At least one local business is planning to fly drones over Baltimore after a judge ruled that there is no law prohibiting the commercial use of small unmanned aircraft.
Terry Kilby, who with his wife, Belinda, published a book last year of aerial photographs of the city taken by unmanned aircraft, said Friday that they would launch their "rent-a-drone" operation next week.
"It's really a great day for all of us that are in this industry," he said. "We've seen lots of companies go bankrupt waiting for this to happen, and it's a nice relief now to see this."
The plan follows the ruling this week by a National Transportation Safety Board judge against the Federal Aviation Administration, a decision that drone advocates said would increase pressure on the government to open U.S. airspace to unmanned aircraft.
"The FAA has to do something sooner than later," said Michael Toscano, president and CEO of the Association for Unmanned Vehicle Systems International, a trade group. "There's already an industry forming itself, and it's a lot harder to get your hands around it after it's already established as opposed to before it gets established."
The FAA had fined a Swiss drone operator $10,000 for flying a camera-mounted aircraft over the University of Virginia in 2011 for pay. But in a decision issued Thursday, NTSB Judge Patrick Geraghty concluded that there was "no enforceable FAA rule" prohibiting such an operation and threw out the fine.
The FAA said Friday that it is appealing the decision to the full National Transportation Safety Board, a move it said would stay the decision. Advocates for unmanned aircraft systems, as the industry prefers to call them, want the agency to finalize long-awaited regulations to govern the operation of drones.
In other countries, unmanned aircraft are being used to monitor crops, monitor oil spills and conduct search-and-rescue missions. In the United States, Amazon CEO Jeff Bezos has described plans to use drones to deliver orders, and Google and Facebook have invested in drones but are waiting for regulations before they can begin operating.
"The industry that wants to make money off of this new technology, they are definitely pushing the FAA," said Matthew Scassero, director of the state's unmanned aircraft systems test site at the University of Maryland. "Without the FAA's OK — and blatant, black-and-white rule-making that it's OK — they really are limited."
Congress has given the FAA until Sept. 30, 2015, to come up with a plan to safely integrate drones into U.S. airspace. The agency expects to propose regulations for small unmanned aircraft — those under 55 pounds — later this year.
"This is all about safety," Toscano said. "The first time the fertilizer hits the ventilation with one of these systems, they're going to come back to the FAA and say, 'How did you let this happen?' We need to make sure we understand the operational environment in which we're flying these things."
Advocates say drones will revolutionize the economy. Scassero, a former naval aviator, has likened their eventual impact to that of the automobile a century ago.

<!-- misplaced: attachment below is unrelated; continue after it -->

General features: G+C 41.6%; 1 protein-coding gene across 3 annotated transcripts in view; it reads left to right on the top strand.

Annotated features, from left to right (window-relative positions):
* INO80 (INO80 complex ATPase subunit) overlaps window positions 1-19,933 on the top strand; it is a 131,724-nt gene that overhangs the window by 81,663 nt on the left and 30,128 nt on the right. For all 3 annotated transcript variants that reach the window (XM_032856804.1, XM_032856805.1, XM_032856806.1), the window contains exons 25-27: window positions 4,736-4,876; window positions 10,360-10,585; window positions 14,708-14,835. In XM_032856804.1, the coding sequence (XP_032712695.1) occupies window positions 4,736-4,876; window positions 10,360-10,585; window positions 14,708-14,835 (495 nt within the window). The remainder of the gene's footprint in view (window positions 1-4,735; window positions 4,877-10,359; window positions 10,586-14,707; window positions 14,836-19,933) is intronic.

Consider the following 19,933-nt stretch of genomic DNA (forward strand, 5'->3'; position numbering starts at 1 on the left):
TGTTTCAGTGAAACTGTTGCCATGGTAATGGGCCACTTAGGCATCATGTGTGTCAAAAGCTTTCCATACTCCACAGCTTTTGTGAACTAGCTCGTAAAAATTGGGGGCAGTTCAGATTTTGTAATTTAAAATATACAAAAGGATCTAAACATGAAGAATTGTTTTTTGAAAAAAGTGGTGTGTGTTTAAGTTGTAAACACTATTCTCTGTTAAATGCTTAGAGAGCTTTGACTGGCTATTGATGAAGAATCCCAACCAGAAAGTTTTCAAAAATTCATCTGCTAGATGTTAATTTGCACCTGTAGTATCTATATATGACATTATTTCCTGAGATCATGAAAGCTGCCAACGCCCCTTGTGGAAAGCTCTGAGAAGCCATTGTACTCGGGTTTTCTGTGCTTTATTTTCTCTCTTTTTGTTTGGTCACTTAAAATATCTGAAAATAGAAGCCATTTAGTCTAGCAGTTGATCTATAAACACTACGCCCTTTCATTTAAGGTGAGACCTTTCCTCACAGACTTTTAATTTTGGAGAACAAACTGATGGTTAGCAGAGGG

The FAA says as many as 7,500 small commercial drones could be flying in the United States by 2018. AUVSI, Toscano's group, projects that unmanned aircraft will create 100,000 jobs and $82 billion in economic activity in the decade after U.S. airspace is opened.
In Maryland, home to several drone manufacturers, AUVSI estimates the impact at 2,500 jobs and $2 billion. As the FAA studies unmanned aircraft safety, Maryland has signed an agreement with New Jersey and Virginia to collaborate on research.
Scassero predicted that Geraghty's decision would embolden some.
"The small companies, the people who are already out there kind of operating, I think it does empower them to some extent," Scassero said. "I don't know so much that it does it legally, but it does give them a spirit that since there is now at least a precedent that says there's no rules out there, that they can push the boundaries a little further.
"I don't think it clearly black-and-white comes out and says, 'Go operate commercially.' But it definitely gives them some leeway that I know they feel they can go out and play with."
Toscano said operators need guidance from the FAA.
"The rule may be that [FAA regulators] don't need to get involved," he said. "The determination may be that the FAA can say that if you're below 400 feet, daylight only, line of sight, you can govern yourselves. But they have to come out and say that."
Terry Kilby is ready for the future now. He filed papers for his Elevated Element LLC with the Maryland Department of Assessments and Taxation on Friday and was undaunted by news that the FAA is appealing Geraghty's decision.
"The fact remains that they've never issued official regulations," he said. "So as far as I'm concerned, this does not affect our plans. We're still going to move forward."
The Kilbys, who operate out of the garage of their Owings Mills home, have long planned to offer their drones for commercial photography. But in the absence of rules, they have limited their business to designing and selling the aircraft.
They also run Baltimore Drones, a group of 150 or so members that meets monthly, and last year published "Drone Art: Baltimore," which includes photographs of the Washington Monument, the Natty Boh sign and other local landmarks.
"We've literally been waiting on the sidelines for four years now," he said. "I don't think it's something that our government should try to get in the way of. We're in the middle of an economic recovery here and we're lagging behind the rest of the world."
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